Mission musing in San Antonio

July 13, 2015

This morning, while brushing my teeth, my mind went wandering, and I found myself thinking about the San Antonio Missions. On July 5th UNESCO designated the four Spanish colonial Missions and the Alamo as the first World Heritage site in Texas. In a post I read on the Rivard Report, Nelson Wolff, Bexar County Judge, is quoted as saying, “This is a great day to celebrate our culture, our heritage, and the great historic structure of the Missions and the Alamo.”

I drifted just a few seconds to recall the crazy antics of weekend protesters who rallied in front of the Alamo fearful of the United Nations “taking away our control of the Missions.” No doubt, there are some who are worried Jade Helm may be hijacking the Missions for tunneling, secretly sending troops to overthrow the Texas gov’ment, and make it part of the United States.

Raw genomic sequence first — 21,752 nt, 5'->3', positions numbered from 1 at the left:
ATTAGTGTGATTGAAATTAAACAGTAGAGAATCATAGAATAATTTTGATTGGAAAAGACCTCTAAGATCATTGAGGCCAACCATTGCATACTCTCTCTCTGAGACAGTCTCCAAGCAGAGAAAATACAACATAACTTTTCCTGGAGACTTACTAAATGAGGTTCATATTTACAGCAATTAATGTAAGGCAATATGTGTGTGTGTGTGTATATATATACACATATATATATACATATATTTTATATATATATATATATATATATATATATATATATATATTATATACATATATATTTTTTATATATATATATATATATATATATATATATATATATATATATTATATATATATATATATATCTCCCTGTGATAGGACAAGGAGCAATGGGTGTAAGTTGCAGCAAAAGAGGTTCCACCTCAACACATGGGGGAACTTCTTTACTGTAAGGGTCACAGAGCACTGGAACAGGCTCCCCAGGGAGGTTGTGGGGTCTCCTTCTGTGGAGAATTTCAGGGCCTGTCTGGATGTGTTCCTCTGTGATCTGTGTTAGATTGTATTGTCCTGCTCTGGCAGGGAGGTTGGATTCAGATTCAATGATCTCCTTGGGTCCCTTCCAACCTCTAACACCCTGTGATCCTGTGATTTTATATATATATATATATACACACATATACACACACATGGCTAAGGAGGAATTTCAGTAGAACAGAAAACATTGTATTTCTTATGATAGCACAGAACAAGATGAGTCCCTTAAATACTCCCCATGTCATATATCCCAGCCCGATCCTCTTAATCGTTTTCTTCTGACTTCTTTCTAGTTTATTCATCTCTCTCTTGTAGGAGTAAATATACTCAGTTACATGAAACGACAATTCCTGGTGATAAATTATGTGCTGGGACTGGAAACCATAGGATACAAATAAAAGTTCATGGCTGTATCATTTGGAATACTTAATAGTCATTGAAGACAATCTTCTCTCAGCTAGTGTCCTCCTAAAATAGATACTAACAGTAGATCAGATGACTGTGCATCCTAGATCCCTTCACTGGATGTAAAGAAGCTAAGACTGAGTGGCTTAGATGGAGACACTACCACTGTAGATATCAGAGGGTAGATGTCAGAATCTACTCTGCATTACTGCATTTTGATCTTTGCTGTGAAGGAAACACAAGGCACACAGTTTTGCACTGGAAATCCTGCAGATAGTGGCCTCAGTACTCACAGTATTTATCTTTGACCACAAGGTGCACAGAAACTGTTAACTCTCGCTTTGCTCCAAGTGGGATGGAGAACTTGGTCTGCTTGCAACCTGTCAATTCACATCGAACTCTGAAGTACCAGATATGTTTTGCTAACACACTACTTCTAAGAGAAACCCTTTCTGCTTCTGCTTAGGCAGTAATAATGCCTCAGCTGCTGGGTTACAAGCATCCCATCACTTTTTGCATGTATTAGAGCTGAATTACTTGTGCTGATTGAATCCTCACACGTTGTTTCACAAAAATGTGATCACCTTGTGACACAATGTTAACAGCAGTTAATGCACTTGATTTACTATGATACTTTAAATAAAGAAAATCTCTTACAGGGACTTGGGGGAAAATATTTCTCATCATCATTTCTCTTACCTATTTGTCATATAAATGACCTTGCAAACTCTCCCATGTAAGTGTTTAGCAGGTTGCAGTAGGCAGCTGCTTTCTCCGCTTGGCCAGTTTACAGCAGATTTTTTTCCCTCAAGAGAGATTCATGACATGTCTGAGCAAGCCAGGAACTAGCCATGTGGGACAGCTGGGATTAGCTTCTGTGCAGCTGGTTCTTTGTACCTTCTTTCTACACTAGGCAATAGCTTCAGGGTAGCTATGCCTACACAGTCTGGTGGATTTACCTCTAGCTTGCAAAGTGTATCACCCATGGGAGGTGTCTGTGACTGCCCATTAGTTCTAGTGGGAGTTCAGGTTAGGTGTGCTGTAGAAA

the alamo

In my life I have been so fortunate as to have worked within walking distance of two of these great Missions. For six years, I worked downtown in the beautiful old building, 110 Broadway. The Alamo was one block from my office. I passed by it almost every day as I weaved my way through the tourists and other downtown workers to lunch or shopping. I never passed by the Alamo that I wasn’t aware of a slight emotional tug from the historical site.

mission conception for blog

Now, I drive past Mission Concepción on my way to Blessed Sacrament Academy campus at 1135 Mission Road. Both the history of the Mission and that of Blessed Sacrament seem sacred. It also feels, as they say, “Puro San Antonio.”

Come visit San Antonio and our historical sites and treasures.

selfie at the missions2

Me trying to take a selfie at the Mission was pretty funny.

 


TEDxSanAntonio # 5

October 20, 2014